The Heart is Katmandu by Yoel Hoffmann

No critic rating

Waiting for minimum critic reviews

See 1 Critic Review



The Heart Is Katmandu tells a tale of new love—of paradise gained.

Set in today's Haifa and presented in 237 dream-like small chapters, it is a book in which shyness and stumbling tenderness emerge triumphant. Poet Peter Cole has made a beautiful translation, capturing Hoffmann's intense and unfathomably original style. A starred Kirkus Review acclaimed the novel "Beautiful, humane, priceless."

About Yoel Hoffmann

See more books from this Author
Yoel Hoffmann was born in Brasow, Romania in 1937. He is presently a citizen of Israel, and is Professor of Eastern Philosophy at the U. of Haifa. He has had a lifelong scholarly engagement with Hebrew literature, Western philosophy, and Japanese Buddhism. His is the winner of the first Koret Jewish Book Award. His books include The Heart is Katmandu, Bernhardt, The Christ of Fish, and Katschen & The Book of Joseph. Peter Cole's poems are collected in What Is Doubled: Poems 1981-1998. His books include The Dream of the Poem: Hebrew Poetry from Muslim and Christian Spain, 950-1492; Things on Which I've Stumbled; and Hebrew Writers on Writing. His many honors include the PEN Translation Prize and in 2007 he was named a MacArthur Foundation Fellow.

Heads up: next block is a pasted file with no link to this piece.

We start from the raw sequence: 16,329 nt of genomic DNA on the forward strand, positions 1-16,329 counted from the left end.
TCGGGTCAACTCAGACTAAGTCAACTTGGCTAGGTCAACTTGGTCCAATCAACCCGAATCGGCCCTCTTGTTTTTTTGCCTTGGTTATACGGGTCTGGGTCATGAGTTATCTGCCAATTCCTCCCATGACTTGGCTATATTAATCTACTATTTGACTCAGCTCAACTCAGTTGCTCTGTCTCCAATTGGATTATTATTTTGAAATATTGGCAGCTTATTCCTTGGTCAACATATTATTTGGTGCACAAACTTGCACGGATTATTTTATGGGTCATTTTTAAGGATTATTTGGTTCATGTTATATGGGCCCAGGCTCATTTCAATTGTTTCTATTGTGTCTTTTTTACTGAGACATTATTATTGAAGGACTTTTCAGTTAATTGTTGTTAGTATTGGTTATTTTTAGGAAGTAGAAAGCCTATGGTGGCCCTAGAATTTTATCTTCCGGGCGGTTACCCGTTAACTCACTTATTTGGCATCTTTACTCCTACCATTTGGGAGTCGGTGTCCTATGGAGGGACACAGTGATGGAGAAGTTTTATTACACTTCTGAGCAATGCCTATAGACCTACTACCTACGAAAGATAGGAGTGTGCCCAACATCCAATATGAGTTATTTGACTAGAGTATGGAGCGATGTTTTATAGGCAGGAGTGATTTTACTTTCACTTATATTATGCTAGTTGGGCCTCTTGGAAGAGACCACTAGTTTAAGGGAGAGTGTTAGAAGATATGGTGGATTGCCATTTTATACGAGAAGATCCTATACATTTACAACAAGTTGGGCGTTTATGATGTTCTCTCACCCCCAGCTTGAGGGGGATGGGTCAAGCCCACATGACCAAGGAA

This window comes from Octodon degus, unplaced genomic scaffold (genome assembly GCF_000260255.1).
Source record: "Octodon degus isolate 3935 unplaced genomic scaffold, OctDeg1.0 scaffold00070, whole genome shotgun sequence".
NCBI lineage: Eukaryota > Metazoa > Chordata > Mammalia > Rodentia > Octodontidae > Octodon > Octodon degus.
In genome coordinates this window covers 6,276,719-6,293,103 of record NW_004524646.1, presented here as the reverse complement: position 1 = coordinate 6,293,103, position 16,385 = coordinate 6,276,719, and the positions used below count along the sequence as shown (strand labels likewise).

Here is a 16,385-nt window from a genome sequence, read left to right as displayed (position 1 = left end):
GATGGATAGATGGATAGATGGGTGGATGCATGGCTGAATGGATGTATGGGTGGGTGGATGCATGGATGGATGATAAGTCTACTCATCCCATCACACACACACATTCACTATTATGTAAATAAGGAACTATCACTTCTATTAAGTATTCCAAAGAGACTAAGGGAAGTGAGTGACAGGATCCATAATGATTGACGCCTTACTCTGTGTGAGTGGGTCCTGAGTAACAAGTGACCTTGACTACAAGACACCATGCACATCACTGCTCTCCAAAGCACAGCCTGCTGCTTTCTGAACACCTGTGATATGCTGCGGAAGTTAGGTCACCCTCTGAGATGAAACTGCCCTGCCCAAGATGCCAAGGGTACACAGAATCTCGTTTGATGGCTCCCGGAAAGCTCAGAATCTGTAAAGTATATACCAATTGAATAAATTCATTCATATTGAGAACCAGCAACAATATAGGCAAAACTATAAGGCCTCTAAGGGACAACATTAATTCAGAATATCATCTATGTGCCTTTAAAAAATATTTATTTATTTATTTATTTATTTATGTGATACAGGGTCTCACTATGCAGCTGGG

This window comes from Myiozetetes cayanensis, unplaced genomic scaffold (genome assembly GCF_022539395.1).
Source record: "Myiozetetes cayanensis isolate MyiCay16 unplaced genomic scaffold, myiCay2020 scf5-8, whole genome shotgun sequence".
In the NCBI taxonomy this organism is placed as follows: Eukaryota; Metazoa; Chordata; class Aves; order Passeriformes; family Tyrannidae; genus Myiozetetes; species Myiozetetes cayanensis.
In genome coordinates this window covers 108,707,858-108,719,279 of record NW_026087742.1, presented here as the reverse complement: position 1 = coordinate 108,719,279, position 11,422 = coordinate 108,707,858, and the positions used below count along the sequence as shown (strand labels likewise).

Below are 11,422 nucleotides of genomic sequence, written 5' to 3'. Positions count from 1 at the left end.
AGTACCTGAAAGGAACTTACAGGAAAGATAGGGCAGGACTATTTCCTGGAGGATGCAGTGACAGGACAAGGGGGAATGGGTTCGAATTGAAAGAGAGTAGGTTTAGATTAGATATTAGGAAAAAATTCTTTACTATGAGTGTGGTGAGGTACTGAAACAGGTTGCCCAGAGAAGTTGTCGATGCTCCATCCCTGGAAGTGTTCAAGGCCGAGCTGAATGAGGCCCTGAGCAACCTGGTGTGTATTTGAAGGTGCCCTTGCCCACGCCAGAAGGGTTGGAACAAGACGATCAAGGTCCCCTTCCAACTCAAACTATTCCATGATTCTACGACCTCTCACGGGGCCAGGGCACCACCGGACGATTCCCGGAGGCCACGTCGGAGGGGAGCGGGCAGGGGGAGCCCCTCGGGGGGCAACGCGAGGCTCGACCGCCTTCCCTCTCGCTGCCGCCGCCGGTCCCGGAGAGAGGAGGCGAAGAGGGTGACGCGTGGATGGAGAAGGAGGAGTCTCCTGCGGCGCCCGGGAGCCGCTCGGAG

Published June 1, 2001 by New Directions. 144 pages
Genres: Education & Reference, Literature & Fiction. Fiction

Unrated Critic Reviews for The Heart is Katmandu

Kirkus Reviews

See more reviews from this publication

Hoffman’s narrative derives much of its humor from his surrealist juxtapositions: Batya’s “toes refute the theory of relativity,” Yehoahim’s closet has a name and personality, winter flights are cheap because one can “grab hold of the wing of the plane, as in a picture by Chagall.” Underlying all...

| Read Full Review of The Heart is Katmandu

Rate this book!

Add Review